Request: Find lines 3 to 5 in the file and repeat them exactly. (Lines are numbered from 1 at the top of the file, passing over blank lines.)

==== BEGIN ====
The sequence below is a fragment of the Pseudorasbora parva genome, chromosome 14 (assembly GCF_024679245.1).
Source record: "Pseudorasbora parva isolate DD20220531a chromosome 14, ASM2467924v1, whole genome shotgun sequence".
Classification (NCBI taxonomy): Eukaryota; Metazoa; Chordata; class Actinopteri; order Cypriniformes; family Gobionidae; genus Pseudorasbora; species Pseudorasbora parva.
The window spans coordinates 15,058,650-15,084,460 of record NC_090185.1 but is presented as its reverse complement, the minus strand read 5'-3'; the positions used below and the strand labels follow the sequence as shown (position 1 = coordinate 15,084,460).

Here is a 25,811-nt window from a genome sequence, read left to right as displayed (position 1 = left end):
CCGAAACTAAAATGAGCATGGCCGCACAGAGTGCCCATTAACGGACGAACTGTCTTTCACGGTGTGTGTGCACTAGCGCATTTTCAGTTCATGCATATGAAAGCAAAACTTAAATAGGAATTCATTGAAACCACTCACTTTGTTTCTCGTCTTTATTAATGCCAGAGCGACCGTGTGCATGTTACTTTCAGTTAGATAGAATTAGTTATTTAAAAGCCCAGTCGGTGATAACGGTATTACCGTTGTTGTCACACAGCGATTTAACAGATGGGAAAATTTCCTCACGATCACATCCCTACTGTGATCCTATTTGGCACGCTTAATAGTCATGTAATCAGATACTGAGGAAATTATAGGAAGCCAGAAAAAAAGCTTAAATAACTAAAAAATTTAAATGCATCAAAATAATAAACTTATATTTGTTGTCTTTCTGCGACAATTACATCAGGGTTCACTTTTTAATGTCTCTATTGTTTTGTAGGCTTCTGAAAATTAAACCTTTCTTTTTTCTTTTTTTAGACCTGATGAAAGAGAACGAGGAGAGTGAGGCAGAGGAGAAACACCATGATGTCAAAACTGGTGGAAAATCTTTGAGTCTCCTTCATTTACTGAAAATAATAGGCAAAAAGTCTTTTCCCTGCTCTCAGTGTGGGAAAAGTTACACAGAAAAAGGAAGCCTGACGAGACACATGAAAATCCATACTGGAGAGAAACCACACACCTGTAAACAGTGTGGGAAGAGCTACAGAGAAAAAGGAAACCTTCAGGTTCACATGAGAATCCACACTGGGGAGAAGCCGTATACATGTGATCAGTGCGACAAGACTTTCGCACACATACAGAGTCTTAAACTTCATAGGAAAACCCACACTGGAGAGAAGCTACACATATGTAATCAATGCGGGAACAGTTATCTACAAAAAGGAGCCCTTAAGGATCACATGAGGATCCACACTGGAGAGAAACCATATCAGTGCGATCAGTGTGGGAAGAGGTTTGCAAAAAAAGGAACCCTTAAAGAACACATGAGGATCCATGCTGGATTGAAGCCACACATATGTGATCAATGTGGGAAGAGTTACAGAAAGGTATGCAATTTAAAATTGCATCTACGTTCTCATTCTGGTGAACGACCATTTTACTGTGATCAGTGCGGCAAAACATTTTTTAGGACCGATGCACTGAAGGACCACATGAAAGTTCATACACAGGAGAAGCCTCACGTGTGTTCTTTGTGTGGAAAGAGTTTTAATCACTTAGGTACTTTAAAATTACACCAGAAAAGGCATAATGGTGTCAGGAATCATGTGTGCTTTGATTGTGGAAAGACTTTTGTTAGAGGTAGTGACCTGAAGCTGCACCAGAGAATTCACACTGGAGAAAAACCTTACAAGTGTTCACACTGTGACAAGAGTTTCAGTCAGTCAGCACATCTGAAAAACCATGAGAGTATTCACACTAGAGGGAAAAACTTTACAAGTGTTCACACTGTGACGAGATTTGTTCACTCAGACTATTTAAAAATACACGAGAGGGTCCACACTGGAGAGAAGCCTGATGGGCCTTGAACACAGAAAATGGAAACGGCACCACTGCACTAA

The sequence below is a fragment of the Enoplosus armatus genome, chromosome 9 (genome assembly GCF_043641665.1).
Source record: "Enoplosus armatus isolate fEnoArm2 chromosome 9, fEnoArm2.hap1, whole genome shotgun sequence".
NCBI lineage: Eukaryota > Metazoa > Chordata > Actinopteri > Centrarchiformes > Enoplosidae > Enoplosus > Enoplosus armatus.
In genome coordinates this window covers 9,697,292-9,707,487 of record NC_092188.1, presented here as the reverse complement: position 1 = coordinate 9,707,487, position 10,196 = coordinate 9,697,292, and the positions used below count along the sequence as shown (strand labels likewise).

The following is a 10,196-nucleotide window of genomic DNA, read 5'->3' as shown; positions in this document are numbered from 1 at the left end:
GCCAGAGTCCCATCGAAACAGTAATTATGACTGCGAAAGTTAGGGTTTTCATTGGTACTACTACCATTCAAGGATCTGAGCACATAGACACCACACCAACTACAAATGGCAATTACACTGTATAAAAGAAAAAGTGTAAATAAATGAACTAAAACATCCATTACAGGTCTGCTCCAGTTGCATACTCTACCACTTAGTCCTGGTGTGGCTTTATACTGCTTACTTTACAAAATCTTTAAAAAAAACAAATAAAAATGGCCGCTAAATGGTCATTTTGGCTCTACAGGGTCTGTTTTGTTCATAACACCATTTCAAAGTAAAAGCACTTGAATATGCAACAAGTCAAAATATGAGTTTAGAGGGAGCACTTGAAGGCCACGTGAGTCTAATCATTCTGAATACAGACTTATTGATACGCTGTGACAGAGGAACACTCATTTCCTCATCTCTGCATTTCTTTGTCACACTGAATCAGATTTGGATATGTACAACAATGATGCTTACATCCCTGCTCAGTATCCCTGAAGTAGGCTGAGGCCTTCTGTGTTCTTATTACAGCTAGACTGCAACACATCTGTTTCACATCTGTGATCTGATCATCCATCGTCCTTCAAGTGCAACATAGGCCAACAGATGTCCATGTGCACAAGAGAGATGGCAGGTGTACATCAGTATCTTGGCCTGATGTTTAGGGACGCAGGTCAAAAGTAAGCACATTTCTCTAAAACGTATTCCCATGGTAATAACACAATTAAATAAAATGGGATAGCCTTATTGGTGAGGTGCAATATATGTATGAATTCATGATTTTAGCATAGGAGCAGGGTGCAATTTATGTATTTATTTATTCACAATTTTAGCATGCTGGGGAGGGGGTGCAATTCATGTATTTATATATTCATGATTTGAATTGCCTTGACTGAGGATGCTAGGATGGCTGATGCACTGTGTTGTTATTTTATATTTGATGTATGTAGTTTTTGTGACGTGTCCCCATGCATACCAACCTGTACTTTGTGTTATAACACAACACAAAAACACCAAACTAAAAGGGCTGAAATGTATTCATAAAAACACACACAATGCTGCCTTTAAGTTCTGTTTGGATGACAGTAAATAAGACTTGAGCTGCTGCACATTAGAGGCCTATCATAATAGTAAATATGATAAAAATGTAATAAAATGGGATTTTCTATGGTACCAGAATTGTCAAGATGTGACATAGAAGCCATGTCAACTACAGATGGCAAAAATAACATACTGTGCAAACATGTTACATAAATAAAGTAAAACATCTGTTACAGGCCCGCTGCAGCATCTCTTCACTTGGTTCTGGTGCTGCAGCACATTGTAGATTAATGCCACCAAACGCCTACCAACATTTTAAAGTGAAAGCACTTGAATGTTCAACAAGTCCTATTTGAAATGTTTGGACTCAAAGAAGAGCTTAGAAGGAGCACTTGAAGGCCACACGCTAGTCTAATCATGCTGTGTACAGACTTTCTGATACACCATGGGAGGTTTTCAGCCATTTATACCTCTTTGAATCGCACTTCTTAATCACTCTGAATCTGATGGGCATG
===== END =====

Classification (NCBI taxonomy): Eukaryota; Metazoa; Chordata; class Actinopteri; order Cypriniformes; family Gobionidae; genus Pseudorasbora; species Pseudorasbora parva.
The window spans coordinates 15,058,650-15,084,460 of record NC_090185.1 but is presented as its reverse complement, the minus strand read 5'-3'; the positions used below and the strand labels follow the sequence as shown (position 1 = coordinate 15,084,460).

Here is a 25,811-nt window from a genome sequence, read left to right as displayed (position 1 = left end):